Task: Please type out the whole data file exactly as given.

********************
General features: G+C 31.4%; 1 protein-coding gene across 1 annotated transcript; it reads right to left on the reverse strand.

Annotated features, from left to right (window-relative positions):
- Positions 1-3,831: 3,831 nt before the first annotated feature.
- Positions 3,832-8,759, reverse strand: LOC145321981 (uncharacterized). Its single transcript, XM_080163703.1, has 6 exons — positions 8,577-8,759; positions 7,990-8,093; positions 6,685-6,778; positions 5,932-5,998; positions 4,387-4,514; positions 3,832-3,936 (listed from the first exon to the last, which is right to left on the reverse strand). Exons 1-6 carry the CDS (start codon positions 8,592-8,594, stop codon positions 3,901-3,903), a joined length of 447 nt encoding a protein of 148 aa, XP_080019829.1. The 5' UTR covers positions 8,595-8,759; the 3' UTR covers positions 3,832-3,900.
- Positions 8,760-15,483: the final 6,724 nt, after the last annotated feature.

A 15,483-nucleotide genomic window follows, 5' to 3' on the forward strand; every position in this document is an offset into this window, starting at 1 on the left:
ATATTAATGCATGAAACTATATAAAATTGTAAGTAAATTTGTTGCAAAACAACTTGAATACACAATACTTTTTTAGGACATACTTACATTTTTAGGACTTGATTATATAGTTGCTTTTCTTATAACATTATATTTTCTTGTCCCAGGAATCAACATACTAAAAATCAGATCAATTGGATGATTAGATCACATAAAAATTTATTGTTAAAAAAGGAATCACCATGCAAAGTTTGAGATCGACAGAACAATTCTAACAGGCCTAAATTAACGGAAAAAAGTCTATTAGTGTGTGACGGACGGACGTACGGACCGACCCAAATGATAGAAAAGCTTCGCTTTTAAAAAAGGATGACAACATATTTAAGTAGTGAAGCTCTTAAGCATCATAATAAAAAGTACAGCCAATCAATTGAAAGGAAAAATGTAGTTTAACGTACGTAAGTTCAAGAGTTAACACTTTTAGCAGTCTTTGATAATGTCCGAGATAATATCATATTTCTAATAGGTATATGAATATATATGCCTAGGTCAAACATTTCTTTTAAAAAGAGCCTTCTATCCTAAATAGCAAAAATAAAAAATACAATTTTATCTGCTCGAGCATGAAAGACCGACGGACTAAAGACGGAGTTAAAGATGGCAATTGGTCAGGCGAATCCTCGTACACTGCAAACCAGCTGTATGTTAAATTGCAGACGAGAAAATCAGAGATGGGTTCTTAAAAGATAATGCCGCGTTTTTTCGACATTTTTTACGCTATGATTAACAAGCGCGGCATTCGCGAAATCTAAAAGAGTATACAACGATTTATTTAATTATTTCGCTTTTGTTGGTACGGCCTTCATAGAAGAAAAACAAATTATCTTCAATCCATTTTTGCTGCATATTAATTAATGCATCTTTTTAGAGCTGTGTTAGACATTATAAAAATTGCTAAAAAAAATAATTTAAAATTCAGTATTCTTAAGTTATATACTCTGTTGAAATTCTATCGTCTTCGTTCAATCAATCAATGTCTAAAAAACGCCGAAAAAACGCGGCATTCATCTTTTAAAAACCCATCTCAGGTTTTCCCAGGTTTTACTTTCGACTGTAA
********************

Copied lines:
General features: G+C 31.4%; 1 protein-coding gene across 1 annotated transcript; it reads right to left on the reverse strand.

Annotated features, from left to right (window-relative positions):
- Positions 1-3,831: 3,831 nt before the first annotated feature.
- Positions 3,832-8,759, reverse strand: LOC145321981 (uncharacterized). Its single transcript, XM_080163703.1, has 6 exons — positions 8,577-8,759; positions 7,990-8,093; positions 6,685-6,778; positions 5,932-5,998; positions 4,387-4,514; positions 3,832-3,936 (listed from the first exon to the last, which is right to left on the reverse strand). Exons 1-6 carry the CDS (start codon positions 8,592-8,594, stop codon positions 3,901-3,903), a joined length of 447 nt encoding a protein of 148 aa, XP_080019829.1. The 5' UTR covers positions 8,595-8,759; the 3' UTR covers positions 3,832-3,900.
- Positions 8,760-15,483: the final 6,724 nt, after the last annotated feature.

A 15,483-nucleotide genomic window follows, 5' to 3' on the forward strand; every position in this document is an offset into this window, starting at 1 on the left:
ATATTAATGCATGAAACTATATAAAATTGTAAGTAAATTTGTTGCAAAACAACTTGAATACACAATACTTTTTTAGGACATACTTACATTTTTAGGACTTGATTATATAGTTGCTTTTCTTATAACATTATATTTTCTTGTCCCAGGAATCAACATACTAAAAATCAGATCAATTGGATGATTAGATCACATAAAAATTTATTGTTAAAAAAGGAATCACCATGCAAAGTTTGAGATCGACAGAACAATTCTAACAGGCCTAAATTAACGGAAAAAAGTCTATTAGTGTGTGACGGACGGACGTACGGACCGACCCAAATGATAGAAAAGCTTCGCTTTTAAAAAAGGATGACAACATATTTAAGTAGTGAAGCTCTTAAGCATCATAATAAAAAGTACAGCCAATCAATTGAAAGGAAAAATGTAGTTTAACGTACGTAAGTTCAAGAGTTAACACTTTTAGCAGTCTTTGATAATGTCCGAGATAATATCATATTTCTAATAGGTATATGAATATATATGCCTAGGTCAAACATTTCTTTTAAAAAGAGCCTTCTATCCTAAATAGCAAAAATAAAAAATACAATTTTATCTGCTCGAGCATGAAAGACCGACGGACTAAAGACGGAGTTAAAGATGGCAATTGGTCAGGCGAATCCTCGTACACTGCAAACCAGCTGTATGTTAAATTGCAGACGAGAAAATCAGAGATGGGTTCTTAAAAGATAATGCCGCGTTTTTTCGACATTTTTTACGCTATGATTAACAAGCGCGGCATTCGCGAAATCTAAAAGAGTATACAACGATTTATTTAATTATTTCGCTTTTGTTGGTACGGCCTTCATAGAAGAAAAACAAATTATCTTCAATCCATTTTTGCTGCATATTAATTAATGCATCTTTTTAGAGCTGTGTTAGACATTATAAAAATTGCTAAAAAAAATAATTTAAAATTCAGTATTCTTAAGTTATATACTCTGTTGAAATTCTATCGTCTTCGTTCAATCAATCAATGTCTAAAAAACGCCGAAAAAACGCGGCATTCATCTTTTAAAAACCCATCTCAGGTTTTCCCAGGTTTTACTTTCGACTGTAA